Happy 50th anniversary to one of my favorite uncelebrated but ubiquitous tech advancements: the ATM machine. There are over three million ATMs worldwide, including one in Antarctica and a mobile floating one in Indonesia. And just about everyone in the world has their favorite ATM story, like the ones in these photos, which left me laughing out loud.
But by and large, even though ATMs once revolutionized how we access money, they haven’t changed much over the years. You stick something in the slot, enter a secret pin and out pours the cash (funds permitting). They’ve been expensive to maintain, have myriad clunky interfaces and a garden variety of hoses and pipes that need to record transactions in near real time.
They’re also known for risky encounters with thieves, scam artists and other undesirables. “For consumers,” says David Kuchenski, head of the Diebold Nixdorf Innovation Team, “it’s always been a matter of convenience vs. risk.”
Kuchenski and his team set out to rethink ATMs of the future. In a nutshell, they operate more like your mobile device, have biometric authentication like iris recognition built in, and let you talk to the ATM like just another IoT device through NFC or Bluetooth.
Kuchenski and I got to spend some time walking through Diebold Nixdorf’s new concepts. The first is the Extreme (which stands for extremely small). Part of the new experience is authentication. This model uses finger-vein authentication. It has NFC and Bluetooth proximity, which means you can use your mobile device to make a transaction instead of a card. And it uses the same type of card reader as the more secure EMV ones should you opt for the old-fashioned swipe. The user interface is designed around touching bubbles that reveal deeper menus, much as those you’d find in a web-interface. Because of its demure footprint, this machine can be placed in unattended retail situations.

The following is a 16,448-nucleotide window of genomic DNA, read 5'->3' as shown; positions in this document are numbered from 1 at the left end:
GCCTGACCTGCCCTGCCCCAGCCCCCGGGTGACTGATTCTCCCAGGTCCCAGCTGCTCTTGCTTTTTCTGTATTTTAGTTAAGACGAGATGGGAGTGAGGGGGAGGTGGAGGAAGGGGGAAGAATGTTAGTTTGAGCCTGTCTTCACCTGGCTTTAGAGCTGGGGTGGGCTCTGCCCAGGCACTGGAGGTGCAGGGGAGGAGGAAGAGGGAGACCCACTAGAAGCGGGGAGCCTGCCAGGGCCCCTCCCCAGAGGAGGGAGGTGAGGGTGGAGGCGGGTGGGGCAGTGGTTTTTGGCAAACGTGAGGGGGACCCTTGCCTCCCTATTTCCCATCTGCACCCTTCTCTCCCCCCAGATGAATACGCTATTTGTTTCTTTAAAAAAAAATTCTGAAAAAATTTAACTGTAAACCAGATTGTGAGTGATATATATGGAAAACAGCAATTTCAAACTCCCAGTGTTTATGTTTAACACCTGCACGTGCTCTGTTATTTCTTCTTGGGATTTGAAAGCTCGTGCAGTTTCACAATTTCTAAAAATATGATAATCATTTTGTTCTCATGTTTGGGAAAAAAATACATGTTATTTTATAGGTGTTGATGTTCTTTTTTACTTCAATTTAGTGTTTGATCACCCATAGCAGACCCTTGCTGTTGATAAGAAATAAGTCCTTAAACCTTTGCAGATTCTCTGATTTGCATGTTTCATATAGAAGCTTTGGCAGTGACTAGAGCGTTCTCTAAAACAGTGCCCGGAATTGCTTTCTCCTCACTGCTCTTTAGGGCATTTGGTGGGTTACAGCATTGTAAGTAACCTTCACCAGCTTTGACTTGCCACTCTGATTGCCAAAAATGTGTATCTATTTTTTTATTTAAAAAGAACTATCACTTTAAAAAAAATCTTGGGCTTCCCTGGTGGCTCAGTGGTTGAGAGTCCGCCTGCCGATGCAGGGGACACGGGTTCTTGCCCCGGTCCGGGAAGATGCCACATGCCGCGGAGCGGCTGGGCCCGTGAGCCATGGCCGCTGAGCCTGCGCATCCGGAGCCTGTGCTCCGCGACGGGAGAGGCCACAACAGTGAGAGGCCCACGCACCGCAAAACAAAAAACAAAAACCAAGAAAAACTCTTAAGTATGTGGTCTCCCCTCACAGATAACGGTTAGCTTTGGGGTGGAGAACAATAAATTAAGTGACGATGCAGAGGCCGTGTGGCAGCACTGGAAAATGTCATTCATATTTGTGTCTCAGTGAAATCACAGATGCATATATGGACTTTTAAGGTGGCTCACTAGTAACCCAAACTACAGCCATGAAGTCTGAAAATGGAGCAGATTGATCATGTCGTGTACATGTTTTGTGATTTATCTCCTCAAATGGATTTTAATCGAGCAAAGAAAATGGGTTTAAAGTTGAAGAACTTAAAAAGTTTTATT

The second concept, Essence, is what you’d imagine if The Matrix met the ATM. More like a piece of display signage than a cash machine, it operates more like a touch enabled smart phone. So, imagine this scenario: You can phone in your request for your ATM to package up a few hundred bucks. Then, after work, you could walk over to your ATM and identify yourself through some biometric authentication. Your money is ready and waiting for you. The only thing better would be having an ATM in your home (soon, I suppose).
For any consumer who has approached their ATM with a bottle of antibacterial spray, you’ll be thrilled to know the new ATMs are made with antimicrobial glass touchscreens. Calling them ATMs is going to quickly become a misnomer. These machines will ultimately have robo-AI brains to be able to have a conversation, be there at point of purchase and be able to give you a mortgage as easily as a hundred dollars. So, while it may be the ATM’s 50th anniversary this year, it may also well be its last.